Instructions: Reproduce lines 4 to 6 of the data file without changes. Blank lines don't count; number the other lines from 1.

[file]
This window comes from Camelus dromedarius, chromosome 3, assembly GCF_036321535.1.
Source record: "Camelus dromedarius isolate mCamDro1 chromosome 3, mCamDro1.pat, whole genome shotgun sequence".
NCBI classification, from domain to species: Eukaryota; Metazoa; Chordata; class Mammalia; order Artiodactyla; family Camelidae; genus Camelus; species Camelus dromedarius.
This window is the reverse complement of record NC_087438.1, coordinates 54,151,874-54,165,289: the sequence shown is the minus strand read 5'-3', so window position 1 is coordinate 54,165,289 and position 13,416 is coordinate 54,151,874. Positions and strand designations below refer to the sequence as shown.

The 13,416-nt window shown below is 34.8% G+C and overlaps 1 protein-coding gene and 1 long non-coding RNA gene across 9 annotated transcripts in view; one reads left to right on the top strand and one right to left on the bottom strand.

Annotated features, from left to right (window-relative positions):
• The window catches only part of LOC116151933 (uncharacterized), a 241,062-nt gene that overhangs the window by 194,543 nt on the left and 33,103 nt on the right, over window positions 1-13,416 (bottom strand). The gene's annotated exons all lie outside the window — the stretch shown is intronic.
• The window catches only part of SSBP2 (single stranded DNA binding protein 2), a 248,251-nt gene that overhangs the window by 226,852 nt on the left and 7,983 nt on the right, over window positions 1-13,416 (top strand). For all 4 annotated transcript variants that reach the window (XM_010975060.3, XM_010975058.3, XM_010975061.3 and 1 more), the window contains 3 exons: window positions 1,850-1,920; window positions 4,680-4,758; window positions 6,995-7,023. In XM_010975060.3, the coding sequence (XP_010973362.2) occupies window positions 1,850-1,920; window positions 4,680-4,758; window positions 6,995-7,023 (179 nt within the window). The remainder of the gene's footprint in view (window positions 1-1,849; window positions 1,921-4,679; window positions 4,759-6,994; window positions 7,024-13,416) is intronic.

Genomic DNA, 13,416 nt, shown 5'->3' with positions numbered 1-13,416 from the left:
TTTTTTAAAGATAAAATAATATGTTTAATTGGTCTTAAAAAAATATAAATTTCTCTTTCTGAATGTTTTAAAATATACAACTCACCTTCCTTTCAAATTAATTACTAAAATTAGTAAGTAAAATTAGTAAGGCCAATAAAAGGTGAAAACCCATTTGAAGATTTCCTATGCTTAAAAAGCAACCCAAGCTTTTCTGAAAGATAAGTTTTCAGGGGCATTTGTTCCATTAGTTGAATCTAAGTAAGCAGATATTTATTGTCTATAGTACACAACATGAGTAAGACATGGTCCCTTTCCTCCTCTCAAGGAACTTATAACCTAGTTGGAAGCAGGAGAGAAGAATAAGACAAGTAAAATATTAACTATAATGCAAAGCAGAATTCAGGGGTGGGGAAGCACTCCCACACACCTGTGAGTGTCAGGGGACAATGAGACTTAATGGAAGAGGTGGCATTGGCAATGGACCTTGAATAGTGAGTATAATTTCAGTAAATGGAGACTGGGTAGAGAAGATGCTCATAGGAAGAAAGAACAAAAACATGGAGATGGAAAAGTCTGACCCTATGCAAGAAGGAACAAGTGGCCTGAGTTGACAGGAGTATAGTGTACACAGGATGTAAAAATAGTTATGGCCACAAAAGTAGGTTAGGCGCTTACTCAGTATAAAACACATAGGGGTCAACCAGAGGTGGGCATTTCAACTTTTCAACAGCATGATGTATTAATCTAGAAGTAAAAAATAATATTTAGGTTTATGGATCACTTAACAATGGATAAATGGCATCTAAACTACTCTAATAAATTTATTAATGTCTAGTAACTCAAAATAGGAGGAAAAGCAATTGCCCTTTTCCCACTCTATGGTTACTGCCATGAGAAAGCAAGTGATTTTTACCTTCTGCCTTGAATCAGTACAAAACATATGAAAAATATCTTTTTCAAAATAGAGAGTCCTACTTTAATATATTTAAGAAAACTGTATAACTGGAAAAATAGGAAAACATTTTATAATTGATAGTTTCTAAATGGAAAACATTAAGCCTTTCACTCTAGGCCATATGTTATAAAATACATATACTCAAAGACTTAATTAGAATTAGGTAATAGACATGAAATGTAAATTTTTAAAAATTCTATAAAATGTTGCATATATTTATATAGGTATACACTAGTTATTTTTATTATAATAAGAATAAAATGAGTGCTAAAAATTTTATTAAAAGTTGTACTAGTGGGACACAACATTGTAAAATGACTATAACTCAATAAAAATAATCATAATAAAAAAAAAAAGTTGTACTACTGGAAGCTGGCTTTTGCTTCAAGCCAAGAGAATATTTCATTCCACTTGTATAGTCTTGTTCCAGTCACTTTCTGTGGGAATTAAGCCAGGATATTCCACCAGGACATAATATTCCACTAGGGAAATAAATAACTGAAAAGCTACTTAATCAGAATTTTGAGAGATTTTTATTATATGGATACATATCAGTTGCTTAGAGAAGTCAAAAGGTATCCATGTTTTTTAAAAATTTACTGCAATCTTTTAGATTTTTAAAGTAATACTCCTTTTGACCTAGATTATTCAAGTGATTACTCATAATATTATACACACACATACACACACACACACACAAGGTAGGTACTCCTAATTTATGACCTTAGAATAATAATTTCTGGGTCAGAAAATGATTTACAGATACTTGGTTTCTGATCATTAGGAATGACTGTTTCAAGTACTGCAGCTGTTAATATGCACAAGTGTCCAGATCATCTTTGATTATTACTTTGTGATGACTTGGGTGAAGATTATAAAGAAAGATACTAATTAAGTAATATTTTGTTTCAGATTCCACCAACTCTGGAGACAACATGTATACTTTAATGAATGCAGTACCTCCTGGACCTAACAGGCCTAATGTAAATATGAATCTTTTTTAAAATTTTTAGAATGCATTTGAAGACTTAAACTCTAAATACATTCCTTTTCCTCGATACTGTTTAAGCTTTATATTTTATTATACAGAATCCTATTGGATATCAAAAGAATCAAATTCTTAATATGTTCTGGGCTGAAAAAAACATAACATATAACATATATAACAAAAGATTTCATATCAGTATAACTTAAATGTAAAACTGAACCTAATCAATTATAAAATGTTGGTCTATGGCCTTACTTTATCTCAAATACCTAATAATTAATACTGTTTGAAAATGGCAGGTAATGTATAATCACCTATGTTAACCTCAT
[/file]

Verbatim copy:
This window is the reverse complement of record NC_087438.1, coordinates 54,151,874-54,165,289: the sequence shown is the minus strand read 5'-3', so window position 1 is coordinate 54,165,289 and position 13,416 is coordinate 54,151,874. Positions and strand designations below refer to the sequence as shown.

The 13,416-nt window shown below is 34.8% G+C and overlaps 1 protein-coding gene and 1 long non-coding RNA gene across 9 annotated transcripts in view; one reads left to right on the top strand and one right to left on the bottom strand.

Annotated features, from left to right (window-relative positions):